we were delighted to share with you not only the gospel of God but our lives as well.
For you recall, brethren, our labor and hardship, how working night and day so as not to be a burden to any of you,
we proclaimed to you the gospel of God.
1 Thessalonians 2:8–9, NIV
Like me, you may have assumed that Paul started churches according to an institutional church model. An institutional model for church planting would require finding a building in which to meet, securing furnishings, hiring staff, and promoting the first worship service to attract the community to the grand opening. But a study of Scripture shows that Paul’s approach was not institutional. Instead, Paul used his giftedness as an artisan to serve his community and build relationships that led to sharing the gospel. His missional heart led him to present the gospel of Christ in every cultural context, in the marketplace to Gentiles and in the synagogue to Jews. Paul embodied the concept of being on mission rather than the attractional model we so easily promote today. (Watch the “Missional Church… Simple” video listed under resources in the right column of this blog.)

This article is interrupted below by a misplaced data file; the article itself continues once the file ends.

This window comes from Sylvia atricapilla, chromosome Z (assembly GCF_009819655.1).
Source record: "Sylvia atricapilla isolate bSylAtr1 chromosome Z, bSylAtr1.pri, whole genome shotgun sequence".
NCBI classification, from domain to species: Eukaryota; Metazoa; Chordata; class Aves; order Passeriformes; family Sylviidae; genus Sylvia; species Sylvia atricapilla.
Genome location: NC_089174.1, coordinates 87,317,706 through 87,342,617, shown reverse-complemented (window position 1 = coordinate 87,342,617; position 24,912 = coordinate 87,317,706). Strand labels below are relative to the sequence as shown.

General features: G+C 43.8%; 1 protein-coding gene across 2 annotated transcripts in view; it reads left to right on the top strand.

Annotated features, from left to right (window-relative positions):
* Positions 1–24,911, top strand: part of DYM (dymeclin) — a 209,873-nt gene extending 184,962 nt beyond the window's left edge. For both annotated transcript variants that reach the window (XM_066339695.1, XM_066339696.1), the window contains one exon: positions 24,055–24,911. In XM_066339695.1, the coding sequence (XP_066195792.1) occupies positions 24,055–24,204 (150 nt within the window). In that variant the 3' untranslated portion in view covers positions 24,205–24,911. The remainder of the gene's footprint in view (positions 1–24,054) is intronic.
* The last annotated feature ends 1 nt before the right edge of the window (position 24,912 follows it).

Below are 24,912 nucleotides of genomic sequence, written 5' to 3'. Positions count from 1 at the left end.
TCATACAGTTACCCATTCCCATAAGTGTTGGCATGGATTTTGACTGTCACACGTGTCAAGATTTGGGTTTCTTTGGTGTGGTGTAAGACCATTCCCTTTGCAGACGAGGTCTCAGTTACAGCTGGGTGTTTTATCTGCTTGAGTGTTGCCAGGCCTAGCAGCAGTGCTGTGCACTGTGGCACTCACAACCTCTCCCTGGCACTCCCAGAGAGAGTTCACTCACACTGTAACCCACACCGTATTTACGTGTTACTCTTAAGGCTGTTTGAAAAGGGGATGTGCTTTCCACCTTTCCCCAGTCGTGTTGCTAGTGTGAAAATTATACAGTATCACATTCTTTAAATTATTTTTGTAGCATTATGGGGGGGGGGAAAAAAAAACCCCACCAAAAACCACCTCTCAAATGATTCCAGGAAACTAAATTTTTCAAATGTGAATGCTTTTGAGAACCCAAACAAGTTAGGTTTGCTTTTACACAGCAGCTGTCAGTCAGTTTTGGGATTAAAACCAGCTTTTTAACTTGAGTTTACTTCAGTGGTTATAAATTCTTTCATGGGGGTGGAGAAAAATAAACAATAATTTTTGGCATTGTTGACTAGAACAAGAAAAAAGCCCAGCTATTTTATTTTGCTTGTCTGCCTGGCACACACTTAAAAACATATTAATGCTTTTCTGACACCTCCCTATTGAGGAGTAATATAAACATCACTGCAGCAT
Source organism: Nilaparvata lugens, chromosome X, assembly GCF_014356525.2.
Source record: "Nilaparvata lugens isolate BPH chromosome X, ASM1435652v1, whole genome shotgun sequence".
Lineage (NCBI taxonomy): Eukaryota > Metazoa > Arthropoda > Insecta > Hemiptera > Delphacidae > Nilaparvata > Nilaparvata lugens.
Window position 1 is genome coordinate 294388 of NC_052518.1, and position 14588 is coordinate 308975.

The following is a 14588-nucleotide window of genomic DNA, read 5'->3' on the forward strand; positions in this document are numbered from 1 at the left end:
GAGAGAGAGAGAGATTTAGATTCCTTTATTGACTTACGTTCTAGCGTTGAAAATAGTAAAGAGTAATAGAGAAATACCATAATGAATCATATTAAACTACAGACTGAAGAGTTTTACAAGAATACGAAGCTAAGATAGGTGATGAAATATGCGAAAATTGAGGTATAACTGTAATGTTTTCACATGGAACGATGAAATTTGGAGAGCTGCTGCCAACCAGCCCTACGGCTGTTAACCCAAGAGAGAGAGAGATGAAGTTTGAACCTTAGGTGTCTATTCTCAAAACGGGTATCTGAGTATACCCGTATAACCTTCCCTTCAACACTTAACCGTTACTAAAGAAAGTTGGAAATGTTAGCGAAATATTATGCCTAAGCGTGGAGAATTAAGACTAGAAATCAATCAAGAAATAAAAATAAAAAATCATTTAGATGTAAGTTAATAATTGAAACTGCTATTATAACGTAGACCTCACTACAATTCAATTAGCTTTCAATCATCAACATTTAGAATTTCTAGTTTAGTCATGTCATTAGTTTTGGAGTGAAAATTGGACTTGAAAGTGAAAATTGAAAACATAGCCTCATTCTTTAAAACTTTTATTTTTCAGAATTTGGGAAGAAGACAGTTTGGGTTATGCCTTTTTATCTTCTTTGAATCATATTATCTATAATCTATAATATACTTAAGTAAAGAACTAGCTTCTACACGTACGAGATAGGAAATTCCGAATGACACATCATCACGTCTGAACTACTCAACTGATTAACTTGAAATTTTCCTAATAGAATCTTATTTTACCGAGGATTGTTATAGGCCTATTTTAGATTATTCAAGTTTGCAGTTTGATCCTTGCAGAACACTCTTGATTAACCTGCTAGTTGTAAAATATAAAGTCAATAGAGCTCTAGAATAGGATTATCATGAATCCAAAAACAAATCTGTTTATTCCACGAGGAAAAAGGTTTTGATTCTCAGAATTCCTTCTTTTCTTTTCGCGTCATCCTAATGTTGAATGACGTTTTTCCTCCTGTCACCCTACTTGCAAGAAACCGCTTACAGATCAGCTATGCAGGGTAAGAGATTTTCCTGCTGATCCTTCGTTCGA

Paul reminded the Christians at Thessalonica that he went beyond simply being a figurehead and shared daily life with them. Paul truly modeled the five-finger-approach-to-handing-someone-the-gospel: he met them at their point of need in his community on a regular basis to build relationships that led to witnessing opportunities.
While Paul was not a worship leader or musician, he was in fact an artisan. An artisan is defined by http://www.dictionary.com as “a person skilled in an applied art; a craftsperson who makes a high-quality, distinctive product in small quantities, usually by hand and using traditional methods.”4 An artisan enriches daily life by producing useful and artistically pleasing artifacts. What was Paul’s artistic gift that he used as a vocation to serve his community? He was a leatherworking artisan, making and repairing tents and other items to support himself (Acts 18:3).
But Paul’s tent-making was more than a job. His craft was his doorway into the community and into relationship with his target group, like Jackson in the example above. From this vocation arose daily opportunities to share with customers and other merchants. Those relationships led to invitations to speak to gatherings in homes, in the market, or at the town square. Through Paul’s witness, some came to believe and trust in Jesus as Savior and Lord. Groups of believers began to gather in homes to worship, grow in discipleship, and move out on mission. These home groups became mission outposts which grew into churches. And there you have it: the most basic element of effective church planting—worshiping disciples on mission starting home groups to grow into house churches. And you know what??? YOU CAN DO THAT!